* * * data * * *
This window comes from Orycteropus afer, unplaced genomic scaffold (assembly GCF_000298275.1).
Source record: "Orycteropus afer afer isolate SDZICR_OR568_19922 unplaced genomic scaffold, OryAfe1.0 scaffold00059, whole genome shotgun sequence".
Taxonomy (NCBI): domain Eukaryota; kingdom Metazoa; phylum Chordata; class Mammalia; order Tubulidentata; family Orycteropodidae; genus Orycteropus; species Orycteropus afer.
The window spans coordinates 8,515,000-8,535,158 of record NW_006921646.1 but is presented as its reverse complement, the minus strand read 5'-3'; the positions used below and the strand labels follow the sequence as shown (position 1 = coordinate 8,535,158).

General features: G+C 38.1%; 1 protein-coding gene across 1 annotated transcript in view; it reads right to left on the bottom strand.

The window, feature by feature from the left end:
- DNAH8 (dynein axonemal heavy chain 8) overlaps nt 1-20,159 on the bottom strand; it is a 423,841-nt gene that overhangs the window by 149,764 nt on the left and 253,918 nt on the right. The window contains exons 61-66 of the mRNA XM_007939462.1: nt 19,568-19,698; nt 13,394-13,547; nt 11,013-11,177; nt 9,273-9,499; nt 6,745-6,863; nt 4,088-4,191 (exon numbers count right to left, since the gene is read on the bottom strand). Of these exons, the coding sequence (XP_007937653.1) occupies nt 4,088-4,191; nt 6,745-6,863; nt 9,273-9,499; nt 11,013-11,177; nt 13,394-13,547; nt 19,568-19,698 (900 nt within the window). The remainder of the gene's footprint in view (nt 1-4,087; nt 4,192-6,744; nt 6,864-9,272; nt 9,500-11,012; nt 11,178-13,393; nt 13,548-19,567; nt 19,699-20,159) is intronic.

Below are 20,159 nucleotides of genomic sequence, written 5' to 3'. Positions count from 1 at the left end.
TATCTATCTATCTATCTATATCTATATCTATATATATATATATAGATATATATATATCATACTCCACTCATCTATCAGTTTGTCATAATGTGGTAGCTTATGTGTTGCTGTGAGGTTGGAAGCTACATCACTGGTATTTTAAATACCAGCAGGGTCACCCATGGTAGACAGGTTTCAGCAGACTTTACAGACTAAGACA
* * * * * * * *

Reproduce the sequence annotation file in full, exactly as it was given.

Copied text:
This window comes from Orycteropus afer, unplaced genomic scaffold (assembly GCF_000298275.1).
Source record: "Orycteropus afer afer isolate SDZICR_OR568_19922 unplaced genomic scaffold, OryAfe1.0 scaffold00059, whole genome shotgun sequence".
Taxonomy (NCBI): domain Eukaryota; kingdom Metazoa; phylum Chordata; class Mammalia; order Tubulidentata; family Orycteropodidae; genus Orycteropus; species Orycteropus afer.
The window spans coordinates 8,515,000-8,535,158 of record NW_006921646.1 but is presented as its reverse complement, the minus strand read 5'-3'; the positions used below and the strand labels follow the sequence as shown (position 1 = coordinate 8,535,158).

General features: G+C 38.1%; 1 protein-coding gene across 1 annotated transcript in view; it reads right to left on the bottom strand.

The window, feature by feature from the left end:
- DNAH8 (dynein axonemal heavy chain 8) overlaps nt 1-20,159 on the bottom strand; it is a 423,841-nt gene that overhangs the window by 149,764 nt on the left and 253,918 nt on the right. The window contains exons 61-66 of the mRNA XM_007939462.1: nt 19,568-19,698; nt 13,394-13,547; nt 11,013-11,177; nt 9,273-9,499; nt 6,745-6,863; nt 4,088-4,191 (exon numbers count right to left, since the gene is read on the bottom strand). Of these exons, the coding sequence (XP_007937653.1) occupies nt 4,088-4,191; nt 6,745-6,863; nt 9,273-9,499; nt 11,013-11,177; nt 13,394-13,547; nt 19,568-19,698 (900 nt within the window). The remainder of the gene's footprint in view (nt 1-4,087; nt 4,192-6,744; nt 6,864-9,272; nt 9,500-11,012; nt 11,178-13,393; nt 13,548-19,567; nt 19,699-20,159) is intronic.

Below are 20,159 nucleotides of genomic sequence, written 5' to 3'. Positions count from 1 at the left end.
TATCTATCTATCTATCTATATCTATATCTATATATATATATATAGATATATATATATCATACTCCACTCATCTATCAGTTTGTCATAATGTGGTAGCTTATGTGTTGCTGTGAGGTTGGAAGCTACATCACTGGTATTTTAAATACCAGCAGGGTCACCCATGGTAGACAGGTTTCAGCAGACTTTACAGACTAAGACA